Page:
Authors Carrie Solomon and Adrian Moore travelled around Europe for months photographing the refrigerators of top chefs for the book “Inside Chefs’ Fridges, Europe.”

Most chefs like to cook with fresh, local ingredients, even when they're not at work.

“Even for the world’s most prestigious chefs, the fridge remains resolutely personal, and however sloppy or manicured theirs might be, give key insight into the very core of these extraordinary personalities and show what they themselves eat when freed from the restraints of their chosen profession, what they buy for their mates or families, where they store ingredients for meals that will be prepared for loved ones,” the authors write in their introduction.

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Take a look at a selection of images from the book below. 


Akrame Benallal, who runs a two-star Michelin restaurant in Paris, keeps his fridge stocked with yoghurts, crème caramel desserts, and pickled herring from IKEA. There's also strawberries, chocolate milk, and applesauce pouches for his kids.

Akrame Benallal (Carrie Solomon / Courtesy of TASCHEN)

Magnus Nilsson is the head chef at Fäviken, located in the far northwest of Sweden on the largest, privately-owned estate in the country. His fridge is full of fermented vegetables, including turnips and cucumbers. You can also help yourself to hand-churned butter and locally-produced ham.

Magnus Nilsson (Carrie Solomon / Courtesy of TASCHEN)

You can find everything from pickled elderberry flower bulbs and hay milk cheese to Japanese fermented ume plums in the fridge of Bo Bech, the host of the Danish version of “Kitchen Nightmares.”

Bo Bech (Carrie Solomon / Courtesy of TASCHEN)

Hélène Darroze shows her French roots with products like foie gras, Champagne, and aged Comté cheese.

Hélène Darroze (Carrie Solomon / Courtesy of TASCHEN)

German chef Sven Elverfeld keeps root vegetables, feta cheese, and tzatziki in his fridge as a nod to his love for Greek food. The top shelf is reserved for his mum's homemade jams.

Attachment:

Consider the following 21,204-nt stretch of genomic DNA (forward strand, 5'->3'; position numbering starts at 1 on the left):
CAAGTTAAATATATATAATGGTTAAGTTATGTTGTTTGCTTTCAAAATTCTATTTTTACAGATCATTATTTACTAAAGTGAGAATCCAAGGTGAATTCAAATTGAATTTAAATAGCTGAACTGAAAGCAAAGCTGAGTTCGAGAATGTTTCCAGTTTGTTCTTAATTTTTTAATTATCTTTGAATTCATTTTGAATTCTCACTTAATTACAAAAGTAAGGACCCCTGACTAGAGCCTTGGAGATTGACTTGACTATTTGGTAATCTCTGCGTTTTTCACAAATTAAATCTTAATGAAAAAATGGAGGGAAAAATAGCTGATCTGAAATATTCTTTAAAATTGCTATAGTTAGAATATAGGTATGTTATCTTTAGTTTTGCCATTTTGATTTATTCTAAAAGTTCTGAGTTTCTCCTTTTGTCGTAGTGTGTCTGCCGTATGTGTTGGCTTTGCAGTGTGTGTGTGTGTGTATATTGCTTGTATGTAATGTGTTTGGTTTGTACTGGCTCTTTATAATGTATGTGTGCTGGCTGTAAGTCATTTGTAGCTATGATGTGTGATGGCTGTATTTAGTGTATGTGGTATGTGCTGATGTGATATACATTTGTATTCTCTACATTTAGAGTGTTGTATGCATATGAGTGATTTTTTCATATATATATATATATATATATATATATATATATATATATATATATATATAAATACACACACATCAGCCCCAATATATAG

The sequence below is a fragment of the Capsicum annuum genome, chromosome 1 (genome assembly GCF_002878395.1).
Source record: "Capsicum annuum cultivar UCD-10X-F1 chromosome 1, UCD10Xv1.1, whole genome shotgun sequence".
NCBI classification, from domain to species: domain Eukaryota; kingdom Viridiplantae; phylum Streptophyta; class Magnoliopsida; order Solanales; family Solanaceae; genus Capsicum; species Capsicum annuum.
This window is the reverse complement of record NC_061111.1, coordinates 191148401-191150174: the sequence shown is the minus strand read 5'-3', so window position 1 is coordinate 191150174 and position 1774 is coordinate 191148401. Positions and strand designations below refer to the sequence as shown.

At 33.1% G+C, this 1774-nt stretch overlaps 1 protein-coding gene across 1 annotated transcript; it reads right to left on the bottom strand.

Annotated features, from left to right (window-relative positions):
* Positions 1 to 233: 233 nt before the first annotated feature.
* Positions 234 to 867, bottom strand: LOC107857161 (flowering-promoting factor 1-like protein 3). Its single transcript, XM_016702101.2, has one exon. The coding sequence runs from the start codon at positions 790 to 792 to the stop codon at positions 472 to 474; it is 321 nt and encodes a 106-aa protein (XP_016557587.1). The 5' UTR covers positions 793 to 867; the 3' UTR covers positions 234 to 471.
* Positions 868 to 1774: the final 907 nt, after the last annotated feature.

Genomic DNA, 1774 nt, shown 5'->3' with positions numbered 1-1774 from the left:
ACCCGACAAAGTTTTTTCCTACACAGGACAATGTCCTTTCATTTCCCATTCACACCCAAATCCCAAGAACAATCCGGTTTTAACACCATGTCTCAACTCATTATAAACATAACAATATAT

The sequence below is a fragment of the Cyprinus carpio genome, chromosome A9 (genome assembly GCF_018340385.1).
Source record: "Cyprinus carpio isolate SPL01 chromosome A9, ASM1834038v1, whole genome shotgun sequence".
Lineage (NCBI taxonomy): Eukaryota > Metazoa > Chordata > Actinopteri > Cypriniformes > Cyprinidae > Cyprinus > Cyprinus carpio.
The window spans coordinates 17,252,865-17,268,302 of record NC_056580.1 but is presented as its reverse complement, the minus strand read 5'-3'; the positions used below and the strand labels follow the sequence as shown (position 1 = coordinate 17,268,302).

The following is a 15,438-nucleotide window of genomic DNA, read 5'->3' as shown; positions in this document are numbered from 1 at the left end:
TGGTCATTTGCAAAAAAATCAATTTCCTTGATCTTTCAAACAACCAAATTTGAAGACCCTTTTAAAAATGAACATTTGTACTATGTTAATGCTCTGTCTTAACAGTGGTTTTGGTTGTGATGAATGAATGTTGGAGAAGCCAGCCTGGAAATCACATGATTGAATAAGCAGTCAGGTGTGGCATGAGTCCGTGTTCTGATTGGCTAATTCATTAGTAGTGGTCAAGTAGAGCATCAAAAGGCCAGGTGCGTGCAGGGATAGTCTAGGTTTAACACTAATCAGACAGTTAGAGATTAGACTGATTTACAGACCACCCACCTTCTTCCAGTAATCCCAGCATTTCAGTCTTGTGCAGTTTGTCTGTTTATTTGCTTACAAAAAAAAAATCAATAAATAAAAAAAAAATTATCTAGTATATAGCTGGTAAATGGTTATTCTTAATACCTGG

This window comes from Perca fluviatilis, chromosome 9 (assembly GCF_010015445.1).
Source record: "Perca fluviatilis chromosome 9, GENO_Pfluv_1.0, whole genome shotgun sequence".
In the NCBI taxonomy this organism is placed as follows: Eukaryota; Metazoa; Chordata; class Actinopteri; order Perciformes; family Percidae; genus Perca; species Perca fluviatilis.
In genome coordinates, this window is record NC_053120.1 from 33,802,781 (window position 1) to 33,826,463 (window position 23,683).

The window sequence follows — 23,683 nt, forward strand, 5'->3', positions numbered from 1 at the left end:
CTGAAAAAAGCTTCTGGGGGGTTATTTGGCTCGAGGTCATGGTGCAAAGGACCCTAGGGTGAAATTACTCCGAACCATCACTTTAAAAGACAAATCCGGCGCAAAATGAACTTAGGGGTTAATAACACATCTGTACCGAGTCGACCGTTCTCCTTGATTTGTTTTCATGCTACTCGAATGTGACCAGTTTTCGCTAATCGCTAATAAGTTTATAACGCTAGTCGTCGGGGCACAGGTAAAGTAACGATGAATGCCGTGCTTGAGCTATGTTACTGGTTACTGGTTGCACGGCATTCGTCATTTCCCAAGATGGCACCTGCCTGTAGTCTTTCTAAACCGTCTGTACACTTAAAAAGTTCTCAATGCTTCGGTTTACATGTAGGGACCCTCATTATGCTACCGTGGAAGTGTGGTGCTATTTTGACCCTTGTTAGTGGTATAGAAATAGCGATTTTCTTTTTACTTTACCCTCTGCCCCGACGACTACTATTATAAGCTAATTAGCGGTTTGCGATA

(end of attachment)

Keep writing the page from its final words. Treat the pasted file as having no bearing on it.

Sven Elverfeld (Carrie Solomon / Courtesy of TASCHEN)

Italy's Massimo Bottura fills his fridge with comforting foods, like lamb chops and meat-filled olives that you deep fry.

Massimo Bottura (Carrie Solomon / Courtesy of TASCHEN)

Sébastien Bras, of France, buys most of his food from the local market. When his three-star Michelin restaurant is closed, he cooks breakfast, lunch, and dinner for his family.

Sébastien Bras (Carrie Solomon / Courtesy of TASCHEN)

In Bras' family fridge, there is homemade yoghurt and locally-brewed beer.

Sébastien Bras (Carrie Solomon / Courtesy of TASCHEN)

Among seasonal produce, you'll find sheep's milk cheese and lamb tripe sausage in the fridge of José Avillez, who cooks traditional Portuguese food with a contemporary twist.

José Avillez (Carrie Solomon / Courtesy of TASCHEN)

Daniel Achilles, who lives in Berlin, keeps a mix of local organic foods and regular supermarket fare, like cream cheese and German-style Dijon mustard, in his family-sized fridge. There is also a bottle of Kikkoman that has followed him over the years from apartment to apartment.

Daniel Achilles (Carrie Solomon / Courtesy of TASCHEN)

Spain's Andoni Luis Aduriz cooks almost every day for his wife and his son. His home fridge is often full of seafood such as hake, bonito, squid, and anchovies as well as anything else in season, like local peppers and tomatoes, figs, and Itxassou cherries.

Luis Aduriz (Carrie Solomon / Courtesy of TASCHEN)

Aduriz also keeps chilled sake, a Japanese drink made from a special rice, and Basque white wine on hand.

Luis Aduriz (Carrie Solomon / Courtesy of TASCHEN)

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Read the original article on Business Insider UK. © 2015. Follow Business Insider UK on Twitter.

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